Under normal circumstances, five votes would have passed the measure. But since it was presented as an emergency ordinance requiring four-fifths approval of those present it needed seven votes (Councilman Adrian Fine was not at the meeting), meaning that just three people could — and did — control the outcome and effectively had veto power over their colleagues.
Councilman Greg Scharff pre-empted a vote on the much stronger staff recommendation, which proposed required payments to any tenant being evicted for no cause from an apartment building with 50 or more units. Instead, he proposed that payments be made only to tenants whose household income was up to 80 percent of the county's average, or about $66,000. Mayor Liz Kniss and Councilman Greg Tanaka joined Scharff to form the three-vote block that would determine the outcome.
After several unsuccessful efforts by others to bring one of the three over to the majority's side, a "compromise" was adopted that will require payments to any tenants with household income up to the county's median income, or approximately $85,000 for a single-person household.
The Scharff approach renders the attempt to assist evicted renters largely ineffective and falls significantly short of what other cities have implemented.
It is likely to result in very few payments being made, since rents are so high in Palo Alto that most tenants earning less than the county's median income level can't afford to live here in the first place, and certainly not in the estimated 35 larger complexes in the city that will be subject to the ordinance. While cast by Scharff as focusing the relocation assistance on the "most vulnerable" lower-income renters, the big winners are the companies that own apartment buildings and developers contemplating buying apartment complexes. What few payments they will be required to make are a pittance compared to the staff recommendation.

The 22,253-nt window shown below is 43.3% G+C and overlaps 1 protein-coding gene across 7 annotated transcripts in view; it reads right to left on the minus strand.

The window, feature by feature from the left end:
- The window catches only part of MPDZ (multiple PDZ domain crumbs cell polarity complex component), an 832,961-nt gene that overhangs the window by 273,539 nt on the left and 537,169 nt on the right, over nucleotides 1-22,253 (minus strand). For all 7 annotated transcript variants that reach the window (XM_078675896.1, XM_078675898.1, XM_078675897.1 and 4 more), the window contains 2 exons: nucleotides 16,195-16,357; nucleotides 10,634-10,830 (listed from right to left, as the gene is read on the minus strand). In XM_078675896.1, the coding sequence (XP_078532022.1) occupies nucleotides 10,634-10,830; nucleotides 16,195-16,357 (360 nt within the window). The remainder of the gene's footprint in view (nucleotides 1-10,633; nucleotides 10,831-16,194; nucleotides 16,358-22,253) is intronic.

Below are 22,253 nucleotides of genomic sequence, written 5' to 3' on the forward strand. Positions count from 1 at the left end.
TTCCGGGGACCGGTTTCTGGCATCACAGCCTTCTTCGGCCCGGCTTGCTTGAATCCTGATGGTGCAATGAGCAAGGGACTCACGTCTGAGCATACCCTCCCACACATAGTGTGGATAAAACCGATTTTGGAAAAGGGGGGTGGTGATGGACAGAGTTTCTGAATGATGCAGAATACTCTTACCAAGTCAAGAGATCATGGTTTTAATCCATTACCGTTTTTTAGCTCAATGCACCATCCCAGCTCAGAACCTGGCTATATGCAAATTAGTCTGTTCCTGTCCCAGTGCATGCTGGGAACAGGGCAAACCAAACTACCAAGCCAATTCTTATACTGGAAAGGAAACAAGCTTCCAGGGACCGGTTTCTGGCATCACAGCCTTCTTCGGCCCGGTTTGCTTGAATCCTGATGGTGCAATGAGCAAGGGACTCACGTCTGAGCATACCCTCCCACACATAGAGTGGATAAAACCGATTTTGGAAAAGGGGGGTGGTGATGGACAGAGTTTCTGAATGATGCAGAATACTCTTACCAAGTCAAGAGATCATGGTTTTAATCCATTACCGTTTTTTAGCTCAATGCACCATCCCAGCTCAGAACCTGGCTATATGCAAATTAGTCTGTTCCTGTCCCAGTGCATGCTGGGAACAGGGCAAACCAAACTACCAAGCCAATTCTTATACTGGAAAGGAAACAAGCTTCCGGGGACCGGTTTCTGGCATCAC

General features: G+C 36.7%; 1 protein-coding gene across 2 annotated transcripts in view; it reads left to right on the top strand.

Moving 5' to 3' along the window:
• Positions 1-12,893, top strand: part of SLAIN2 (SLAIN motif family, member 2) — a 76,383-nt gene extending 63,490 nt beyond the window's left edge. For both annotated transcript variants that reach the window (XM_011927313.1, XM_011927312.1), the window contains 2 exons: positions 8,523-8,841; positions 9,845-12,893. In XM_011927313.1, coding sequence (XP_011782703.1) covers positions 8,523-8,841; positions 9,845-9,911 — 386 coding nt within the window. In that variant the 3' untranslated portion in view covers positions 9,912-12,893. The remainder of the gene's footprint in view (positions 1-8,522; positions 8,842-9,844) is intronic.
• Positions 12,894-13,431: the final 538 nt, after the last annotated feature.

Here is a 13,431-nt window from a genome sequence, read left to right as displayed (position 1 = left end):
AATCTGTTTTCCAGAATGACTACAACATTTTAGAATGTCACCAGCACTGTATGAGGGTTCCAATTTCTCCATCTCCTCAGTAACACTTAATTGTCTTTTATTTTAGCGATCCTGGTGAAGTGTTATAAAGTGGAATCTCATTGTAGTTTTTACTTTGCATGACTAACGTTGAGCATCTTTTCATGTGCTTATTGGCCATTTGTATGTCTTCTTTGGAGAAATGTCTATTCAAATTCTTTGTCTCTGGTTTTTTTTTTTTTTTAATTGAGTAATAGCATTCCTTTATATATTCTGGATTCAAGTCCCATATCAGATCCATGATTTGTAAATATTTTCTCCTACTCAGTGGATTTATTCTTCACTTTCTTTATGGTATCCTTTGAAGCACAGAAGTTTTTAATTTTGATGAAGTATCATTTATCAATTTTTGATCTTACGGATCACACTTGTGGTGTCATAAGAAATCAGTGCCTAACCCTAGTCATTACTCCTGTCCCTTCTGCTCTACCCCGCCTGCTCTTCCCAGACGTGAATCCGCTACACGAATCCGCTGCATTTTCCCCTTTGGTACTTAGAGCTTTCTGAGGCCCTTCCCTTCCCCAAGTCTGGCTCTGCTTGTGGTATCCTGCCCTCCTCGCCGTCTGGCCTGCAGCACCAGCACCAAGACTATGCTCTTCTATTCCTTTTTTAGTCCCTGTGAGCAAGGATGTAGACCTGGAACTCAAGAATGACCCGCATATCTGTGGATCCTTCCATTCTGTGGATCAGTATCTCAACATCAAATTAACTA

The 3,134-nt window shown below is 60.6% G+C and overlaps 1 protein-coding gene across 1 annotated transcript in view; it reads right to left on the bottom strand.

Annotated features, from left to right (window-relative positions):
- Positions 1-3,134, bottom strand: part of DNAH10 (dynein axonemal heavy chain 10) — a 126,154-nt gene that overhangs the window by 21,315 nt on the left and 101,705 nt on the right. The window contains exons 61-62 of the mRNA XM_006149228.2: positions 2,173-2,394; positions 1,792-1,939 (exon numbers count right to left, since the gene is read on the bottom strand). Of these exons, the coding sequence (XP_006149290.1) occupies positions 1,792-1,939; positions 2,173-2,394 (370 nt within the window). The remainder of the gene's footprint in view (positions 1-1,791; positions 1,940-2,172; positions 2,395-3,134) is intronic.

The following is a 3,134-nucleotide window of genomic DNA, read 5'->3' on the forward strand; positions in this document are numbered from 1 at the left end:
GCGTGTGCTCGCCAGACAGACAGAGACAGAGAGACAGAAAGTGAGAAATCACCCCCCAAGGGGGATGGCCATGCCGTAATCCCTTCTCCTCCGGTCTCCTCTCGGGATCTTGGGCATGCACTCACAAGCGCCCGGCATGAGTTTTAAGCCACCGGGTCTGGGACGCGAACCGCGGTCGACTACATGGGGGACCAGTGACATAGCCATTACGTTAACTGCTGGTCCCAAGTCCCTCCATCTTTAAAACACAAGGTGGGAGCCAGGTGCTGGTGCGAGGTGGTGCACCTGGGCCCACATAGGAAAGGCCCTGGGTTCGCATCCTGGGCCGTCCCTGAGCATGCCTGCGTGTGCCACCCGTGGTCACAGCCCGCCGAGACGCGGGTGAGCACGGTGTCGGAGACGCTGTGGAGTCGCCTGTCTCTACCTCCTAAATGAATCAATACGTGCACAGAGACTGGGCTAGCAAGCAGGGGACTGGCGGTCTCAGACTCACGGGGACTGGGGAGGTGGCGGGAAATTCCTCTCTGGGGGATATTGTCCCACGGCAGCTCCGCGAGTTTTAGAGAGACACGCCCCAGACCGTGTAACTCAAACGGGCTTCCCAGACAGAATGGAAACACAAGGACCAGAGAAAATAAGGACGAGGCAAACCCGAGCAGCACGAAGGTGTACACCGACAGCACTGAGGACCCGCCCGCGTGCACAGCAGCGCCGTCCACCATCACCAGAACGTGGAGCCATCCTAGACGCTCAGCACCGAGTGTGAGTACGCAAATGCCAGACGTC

The development of a Palo Alto response to the rental housing crisis was deemed a priority by the council earlier this year and will be the subject of a council meeting in September. But the outcry over the surprise announcement in June by the new owners of the 75-unit President Hotel Apartments that it would be converting the building back into a hotel has forced the city to act more quickly if it is to benefit those about-to-be-evicted tenants.
Adventurous Journeys Capital Partners has served eviction notices on all tenants in the building and given them until Nov. 12 to move out. The firm announced it would voluntarily pay $3,000 to each tenant in relocation assistance.
Residents and housing advocates were hoping the city would block the conversion based on interpretations of zoning rules that prevent a change in use of buildings that don't currently comply with the zoning code. That possibility appears mired in legal positioning and threats by the new owners, and discussion of the President Hotel was avoided by the council because the proposed renter relocation-assistance ordinance can't target a specific project without creating additional legal risk for the city.
So the city staff had proposed an ordinance very similar to what other cities impacted by skyrocketing housing prices have adopted, with required payments to all evicted tenants (without any income threshold) equal to approximately three months' rent. It proposed payments starting at $7,000 for a studio apartment and increasing to $17,000 for an apartment with three or more bedrooms.
Staff also recommended that the council adopt a requirement that the landlord disclose the reason for all evictions and pay an additional $3,000 to any tenant occupying a below-market apartment.
By comparison, Santa Monica currently requires a range of base relocation payments of $10,000 to $21,000 to evicted tenants, plus an additional $1,500 to $3,000 to low-income tenants.
Perhaps Scharff, Kniss and Tanaka are simply so far removed from the days they were renters that they can no longer relate to the vulnerability and disruption in lives that occurs when an apartment owner forces out a tenant for no reason other than desire to increase the unit's financial returns.
But in the midst of a universally acknowledged rental housing crisis, the owners of large apartment complexes who evict their tenants without cause should not be the ones getting council relief through the adoption of only token relocation benefits. In a housing market like ours, generous relocation assistance should have been the easiest measure to adopt, and it is regrettable that three votes were able to block its adoption.
This story contains 794 words.
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